On Friday, senior forensic medicine professor Rajamani and resident medical officers M. Anand Pratap and J. Ponnurajeswari accompanied her to the mortuary for the examination. Sources said she had a difficult time identifying the suspects from the seven voter identity cards she had been provided. She also had lengthy discussions with the police and the bank officials who were brought to the hospital to identify the bodies.

Hospital sources said she finished inspection of the bodies around 11.30 p.m. on Friday. Instructions were then issued to have the bodies X-rayed as is necessary in such sensitive cases. Around midnight, the bodies were shifted in ambulances to the hospital for X-ray. Around 20 X-rays of each body were taken. The purpose is to assess the age of the bones, an expert said. The entire process was finally completed around 6 a.m. on Saturday, after which the bodies were returned to the mortuary.

Police request for post-mortem was received around 10 a.m. on Saturday and three senior forensic experts were deployed. Assistant professor Vedanayakam conducted the post-mortem on two bodies, director of forensic medicine Santha Kumar on another two, and Dr. Rajamani on the remaining one. The entire process was videographed.

When asked whether the hospital would consider embalming the unclaimed bodies of the remaining four suspects, authorities said that unless a specific direction is received from the magistrate, the bodies would remain in the mortuary. In such sensitive cases, the hospital does not dispose of the bodies as there might be a request for another post-mortem from agencies such as the human rights commission.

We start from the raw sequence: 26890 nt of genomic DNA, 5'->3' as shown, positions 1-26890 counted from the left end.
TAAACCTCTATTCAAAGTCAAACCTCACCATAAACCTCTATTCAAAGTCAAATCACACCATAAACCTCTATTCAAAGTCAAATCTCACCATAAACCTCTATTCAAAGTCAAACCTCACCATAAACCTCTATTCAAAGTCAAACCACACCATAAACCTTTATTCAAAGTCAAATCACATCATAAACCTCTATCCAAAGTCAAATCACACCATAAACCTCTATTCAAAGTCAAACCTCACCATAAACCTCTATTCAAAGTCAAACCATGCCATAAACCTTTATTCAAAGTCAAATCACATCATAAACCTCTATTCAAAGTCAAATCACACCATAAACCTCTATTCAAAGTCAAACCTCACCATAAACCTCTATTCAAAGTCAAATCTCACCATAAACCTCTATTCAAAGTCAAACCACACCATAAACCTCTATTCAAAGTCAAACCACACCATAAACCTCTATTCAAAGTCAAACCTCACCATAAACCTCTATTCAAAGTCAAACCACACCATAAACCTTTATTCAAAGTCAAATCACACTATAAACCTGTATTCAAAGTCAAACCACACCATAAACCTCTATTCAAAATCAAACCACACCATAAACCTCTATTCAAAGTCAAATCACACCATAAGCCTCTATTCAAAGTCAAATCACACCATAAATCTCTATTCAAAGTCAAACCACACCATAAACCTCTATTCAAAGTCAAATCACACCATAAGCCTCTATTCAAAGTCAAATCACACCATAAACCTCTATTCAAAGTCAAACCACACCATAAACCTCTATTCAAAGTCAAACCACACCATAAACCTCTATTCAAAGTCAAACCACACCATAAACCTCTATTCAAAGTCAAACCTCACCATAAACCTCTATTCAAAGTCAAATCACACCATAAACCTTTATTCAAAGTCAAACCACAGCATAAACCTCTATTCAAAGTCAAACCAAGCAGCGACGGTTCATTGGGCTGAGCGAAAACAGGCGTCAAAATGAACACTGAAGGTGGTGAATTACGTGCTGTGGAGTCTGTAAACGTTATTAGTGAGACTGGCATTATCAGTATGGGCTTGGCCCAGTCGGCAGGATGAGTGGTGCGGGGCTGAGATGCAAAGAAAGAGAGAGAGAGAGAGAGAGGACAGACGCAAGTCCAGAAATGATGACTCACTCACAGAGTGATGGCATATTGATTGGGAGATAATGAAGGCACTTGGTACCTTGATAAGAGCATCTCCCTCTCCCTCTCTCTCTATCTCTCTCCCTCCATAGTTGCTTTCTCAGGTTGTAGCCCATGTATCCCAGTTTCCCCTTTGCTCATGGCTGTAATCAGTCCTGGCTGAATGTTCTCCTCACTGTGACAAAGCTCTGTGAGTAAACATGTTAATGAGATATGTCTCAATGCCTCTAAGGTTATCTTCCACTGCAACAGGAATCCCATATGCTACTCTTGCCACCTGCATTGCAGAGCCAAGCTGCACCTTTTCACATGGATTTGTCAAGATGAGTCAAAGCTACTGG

The question of embalming the bodies elsewhere does not arise as it would be expensive. In case embalming is called for, it would be done at Madras Medical College, which is attached to the government general hospital, the authorities said.

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R. SujathaJune 28, 2012

Close encounters of the troubling kindFebruary 25, 2012

There should be equal emphasis given to police who were wounded and getting treatment in hospital. So far all this Human right activities are concerned about thieves who was encountered by police person not the police person who were shotted by the thieves. We should not forget that police personnel who are wounded is also human being

from:  rajan
Posted on: Feb 26, 2012 at 21:42 IST

Shall National Human rights commission can protect people from robbers
like these? In case if the robbers killed some personnel during their
robbery whether NHRC would take care of slain personnel? NHRC doesnt
have any rights in such encounters..

from:  Benny Pandian
Posted on: Feb 26, 2012 at 21:26 IST

The entrance to the Rajiv Gandhi General Hospital mortuary looks filthy and neglected with no maintenece since it was built. How much will it cost to paint the wall and plaster the wall? We spend money on garlands, posters and banners to glorify the thieves. No money for the basic things.We can claim to be an Emerging Economy! Don't we have any shame to be seen like this?

from:  Chandran
Posted on: Feb 26, 2012 at 13:25 IST